There’s a fair critique of Austin that the lack of certain types of investors, or the deep pockets required, means that Austin startups can’t “swing for the fences” as easily.  That usually translates into: Austin startups can rarely fund rapid growth with big losses like the Unicorns of the Silicon Valley can.  For the typical entrepreneur in Austin, that means coming up with plans that involve getting your burn rate to zero a lot sooner than any competitors that might launch in the Bay Area.  It affects the kinds of businesses we start and fund and the kinds of businesses that flourish.  It may be frustrating, but running businesses that don’t have to rely on years of losses is a good way to spend more time with customers and less time raising money.

Through the fundraising process, we learned a little bit about investors’ view of Austin.  The general consensus is that Austin has a lot of seed and decent Series A opportunities to invest, and there are some big success stories (HomeAway, RetailMeNot, Bazaarvoice, etc.), but there are not enough mature mid-size companies who have built a track record of revenue and profit – or at least not enough investable opportunities.  I can’t personally attest to that but that’s what we were hearing, and I guess just as startups have their share of fair critiques, so do investors.  I can say that our experience validates the good news that if you get that far – mid-sized company with growth and profit – that there are equity firms ready to help you grow with more capital.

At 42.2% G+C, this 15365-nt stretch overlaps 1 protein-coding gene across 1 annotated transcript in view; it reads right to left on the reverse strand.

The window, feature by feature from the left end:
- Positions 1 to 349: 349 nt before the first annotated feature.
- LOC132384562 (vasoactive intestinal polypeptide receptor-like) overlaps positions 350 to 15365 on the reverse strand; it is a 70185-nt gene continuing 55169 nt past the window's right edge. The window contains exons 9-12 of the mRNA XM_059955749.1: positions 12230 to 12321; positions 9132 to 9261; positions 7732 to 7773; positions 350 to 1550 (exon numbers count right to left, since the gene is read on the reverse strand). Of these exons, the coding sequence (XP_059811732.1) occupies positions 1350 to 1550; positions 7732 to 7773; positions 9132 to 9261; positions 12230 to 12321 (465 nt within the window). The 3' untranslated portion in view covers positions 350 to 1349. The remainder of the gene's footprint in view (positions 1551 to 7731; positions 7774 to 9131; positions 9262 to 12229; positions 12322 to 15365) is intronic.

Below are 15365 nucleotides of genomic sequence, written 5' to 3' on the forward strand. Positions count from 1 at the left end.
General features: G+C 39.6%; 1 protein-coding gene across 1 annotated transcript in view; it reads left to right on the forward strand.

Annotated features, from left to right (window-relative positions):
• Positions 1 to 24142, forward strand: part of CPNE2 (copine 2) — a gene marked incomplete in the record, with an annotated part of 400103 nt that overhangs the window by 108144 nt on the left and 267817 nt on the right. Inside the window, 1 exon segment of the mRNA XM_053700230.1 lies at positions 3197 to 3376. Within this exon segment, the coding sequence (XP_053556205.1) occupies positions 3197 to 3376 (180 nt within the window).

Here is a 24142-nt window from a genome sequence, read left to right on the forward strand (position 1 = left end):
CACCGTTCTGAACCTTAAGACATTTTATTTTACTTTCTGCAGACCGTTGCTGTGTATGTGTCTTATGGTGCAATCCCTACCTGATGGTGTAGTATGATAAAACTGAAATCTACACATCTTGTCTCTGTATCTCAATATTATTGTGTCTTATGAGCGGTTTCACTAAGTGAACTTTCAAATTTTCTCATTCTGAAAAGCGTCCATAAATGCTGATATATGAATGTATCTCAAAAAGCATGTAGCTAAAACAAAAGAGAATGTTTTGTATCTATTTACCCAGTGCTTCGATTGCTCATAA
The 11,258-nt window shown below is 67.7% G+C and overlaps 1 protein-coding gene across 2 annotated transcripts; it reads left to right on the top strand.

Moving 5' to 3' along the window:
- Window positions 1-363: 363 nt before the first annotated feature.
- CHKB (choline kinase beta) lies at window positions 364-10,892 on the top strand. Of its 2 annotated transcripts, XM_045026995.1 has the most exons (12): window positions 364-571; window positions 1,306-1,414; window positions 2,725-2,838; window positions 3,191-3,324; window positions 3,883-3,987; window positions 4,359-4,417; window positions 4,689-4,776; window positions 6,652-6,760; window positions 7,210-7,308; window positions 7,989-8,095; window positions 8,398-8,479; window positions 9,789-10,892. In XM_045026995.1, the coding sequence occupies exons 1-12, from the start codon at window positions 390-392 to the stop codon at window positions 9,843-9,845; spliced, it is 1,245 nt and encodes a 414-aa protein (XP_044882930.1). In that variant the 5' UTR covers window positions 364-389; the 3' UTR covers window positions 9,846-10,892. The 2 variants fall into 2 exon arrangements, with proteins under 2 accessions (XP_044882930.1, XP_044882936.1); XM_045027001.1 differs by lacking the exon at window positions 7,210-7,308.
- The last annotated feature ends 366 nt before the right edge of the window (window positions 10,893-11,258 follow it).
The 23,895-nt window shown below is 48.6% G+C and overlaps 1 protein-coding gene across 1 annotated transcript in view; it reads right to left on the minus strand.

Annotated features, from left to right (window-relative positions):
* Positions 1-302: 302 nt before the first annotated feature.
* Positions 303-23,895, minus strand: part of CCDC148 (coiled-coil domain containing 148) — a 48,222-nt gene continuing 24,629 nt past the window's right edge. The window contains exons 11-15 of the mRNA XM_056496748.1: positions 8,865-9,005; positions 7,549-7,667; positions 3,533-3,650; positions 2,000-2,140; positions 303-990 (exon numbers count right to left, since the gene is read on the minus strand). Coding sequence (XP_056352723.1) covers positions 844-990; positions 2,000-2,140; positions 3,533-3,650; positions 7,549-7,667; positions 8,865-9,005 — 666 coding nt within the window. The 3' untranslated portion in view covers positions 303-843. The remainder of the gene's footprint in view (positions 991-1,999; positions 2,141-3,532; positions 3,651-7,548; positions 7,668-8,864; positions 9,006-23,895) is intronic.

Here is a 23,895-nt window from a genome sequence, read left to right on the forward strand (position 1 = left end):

Our Experience with Funding, and Why we Expected it to be Hard

In Petra, we found investors that believed in our team, and in what we are doing, and in the trajectory.  We talked to a lot of great investment firms along the way.  We never once heard a negative issue about Austin or City Council that affected their thinking about us or investing in our business, or affected their interest in investing in Austin-based companies.  We certainly talked to Austin investors as well, and will in the future when the time is right.